‘Fake law’: Professor debunks claims EU legally bound to punish Spain for Catalan violence

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Nearly 40,000 retweets for #SpainOutOfEU call, but lawyer says Europe constrained to stay out of these disputes

Image via Instagram (@aa_oeo)

EU law experts have been forced to rush to the Union’s defence, after a tweet asking the President of the Commission to take action against police violence went viral.

This weekend saw the people of Catalonia, Spain, vote overwhelmingly for independence in a contentious referendum. The Spanish Prime Minister, Mariano Rajoy, has said the vote was illegal, Spain’s constitutional court having banned it.

Shocking images then came to light of police forcefully trying to block voting, including pulling people out of polling stations by their hair. Medical officials say around 850 people have been hurt, though thankfully most of these injuries are believed to be minor.

Author Liz Castro wants to know: where is the EU in all this? In a tweet addressed to Jean Claude Juncker, she said:

And shared it was. At the time of publication, the tweet has garnered nearly 40,000 retweets and 25,000 likes.

But EU law experts aren’t sold on Castro’s reference to Article 7. University of Essex EU law professor Steve Peers went as far as to say this is “fake law”:

A scan of Article 7 shows the EU “may determine”, subject to conditions, that there has been “a clear risk of a serious breach by a Member State of the values referred to in Article 2”. Article 2 says:

The Union is founded on the values of respect for human dignity, freedom, democracy, equality, the rule of law and respect for human rights, including the rights of persons belonging to minorities. These values are common to the Member States in a society in which pluralism, non-discrimination, tolerance, justice, solidarity and equality between women and men prevail.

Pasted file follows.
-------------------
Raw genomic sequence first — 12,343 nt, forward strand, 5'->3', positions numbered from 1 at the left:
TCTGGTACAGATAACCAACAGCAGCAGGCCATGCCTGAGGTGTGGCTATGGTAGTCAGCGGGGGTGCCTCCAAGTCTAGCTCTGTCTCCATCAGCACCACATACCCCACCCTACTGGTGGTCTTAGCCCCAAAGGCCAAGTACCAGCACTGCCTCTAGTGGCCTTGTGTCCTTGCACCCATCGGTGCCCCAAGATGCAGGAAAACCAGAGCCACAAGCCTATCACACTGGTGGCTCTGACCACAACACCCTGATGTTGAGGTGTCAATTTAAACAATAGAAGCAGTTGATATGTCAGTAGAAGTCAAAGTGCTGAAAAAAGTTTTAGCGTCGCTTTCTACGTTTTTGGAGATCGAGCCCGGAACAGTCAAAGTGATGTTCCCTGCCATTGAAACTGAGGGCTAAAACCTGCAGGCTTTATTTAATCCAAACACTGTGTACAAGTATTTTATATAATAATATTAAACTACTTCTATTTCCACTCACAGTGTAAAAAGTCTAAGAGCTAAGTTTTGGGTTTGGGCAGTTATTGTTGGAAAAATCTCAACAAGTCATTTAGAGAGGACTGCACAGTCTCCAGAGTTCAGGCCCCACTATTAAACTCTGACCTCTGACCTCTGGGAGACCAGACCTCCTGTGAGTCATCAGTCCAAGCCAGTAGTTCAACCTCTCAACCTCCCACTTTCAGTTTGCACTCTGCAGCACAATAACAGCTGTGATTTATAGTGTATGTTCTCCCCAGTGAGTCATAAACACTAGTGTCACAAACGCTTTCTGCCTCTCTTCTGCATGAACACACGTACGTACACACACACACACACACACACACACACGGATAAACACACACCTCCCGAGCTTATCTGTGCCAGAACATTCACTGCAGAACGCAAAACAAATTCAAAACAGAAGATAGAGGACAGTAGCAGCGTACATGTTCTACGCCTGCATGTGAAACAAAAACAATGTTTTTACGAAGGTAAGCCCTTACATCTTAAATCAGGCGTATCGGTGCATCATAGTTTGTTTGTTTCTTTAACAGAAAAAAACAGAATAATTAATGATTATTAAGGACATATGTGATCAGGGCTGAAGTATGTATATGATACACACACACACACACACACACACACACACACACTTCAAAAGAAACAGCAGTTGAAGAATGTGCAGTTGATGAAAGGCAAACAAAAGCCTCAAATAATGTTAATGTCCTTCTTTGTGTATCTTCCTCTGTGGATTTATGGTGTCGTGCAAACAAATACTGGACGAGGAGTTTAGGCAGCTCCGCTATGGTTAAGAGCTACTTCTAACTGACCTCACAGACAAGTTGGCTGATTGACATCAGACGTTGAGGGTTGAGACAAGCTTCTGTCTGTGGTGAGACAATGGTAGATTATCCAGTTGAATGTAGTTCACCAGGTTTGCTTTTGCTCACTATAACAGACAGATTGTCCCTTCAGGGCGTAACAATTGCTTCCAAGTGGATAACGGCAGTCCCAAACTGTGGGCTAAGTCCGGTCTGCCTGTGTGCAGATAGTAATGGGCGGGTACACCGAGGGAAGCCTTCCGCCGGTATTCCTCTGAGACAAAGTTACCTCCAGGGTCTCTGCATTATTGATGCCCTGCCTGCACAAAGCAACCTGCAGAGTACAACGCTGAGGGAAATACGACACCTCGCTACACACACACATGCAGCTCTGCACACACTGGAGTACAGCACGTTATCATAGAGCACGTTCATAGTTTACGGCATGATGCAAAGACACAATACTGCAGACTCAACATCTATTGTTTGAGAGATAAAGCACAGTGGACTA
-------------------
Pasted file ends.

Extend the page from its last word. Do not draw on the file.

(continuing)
Neither Article 7 nor Article 2 mentions “military force” at any point.

Peers concedes that, where the Catalan referendum is concerned, the EU is left in a sticky situation. He told Legal Cheek:

Various people have either blamed the EU for the violence or blamed the EU for not stopping it. But this ignores the fact that Member States deliberately wrote into the treaties that the EU should not affect Member States’ national identity or territorial integrity. So the EU is legally constrained to stay out of disputes like these.

Criticism of the police violence should be directed solely at the Spanish government, he concludes, not at the EU.

Peers is not the only person jumping to the Union’s defence.

Steve Bullock, a former negotiator for the UK in Europe, noted the EU has, by some, been blamed “simultaneously for being an all-powerful superstate and for not controlling its Member States”. He told us: “It’s always been the case that, often, Member States take the credit, while the EU takes the blame.”

Senior law lecturer Paul Bernal took a similar line, noting:

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Not Amused

Errr … this is getting a bit odd now.

I can find no evidence of “Brexiters trying to use the Catalan referendum to say the EU is bad”. The only people suggesting this are the (tiny minority) of Europhile loons who still think the referendum campaign is on.

What happened in Spain is appalling. It has nothing to do with the EU. It certainly has nothing to do with ‘Brexiters’. It is the fault of the Spanish government who we should all condemn.

It is as equally specious reasoning to try to construct a pre-EU message out of this. Most decent people (those who voted remain or leave – which by the way is not a lifelong tribal identity) can understand that the whole world doesn’t revolve around Brexit. Those that can’t appear to be in this news story.



It runs on similar themes.

A second referendum should happen. I think it is appalling how the Tories triggered. They didn’t have to.



They did have to, because in June 2016 we had a national referendum in which the country voted to leave the EU.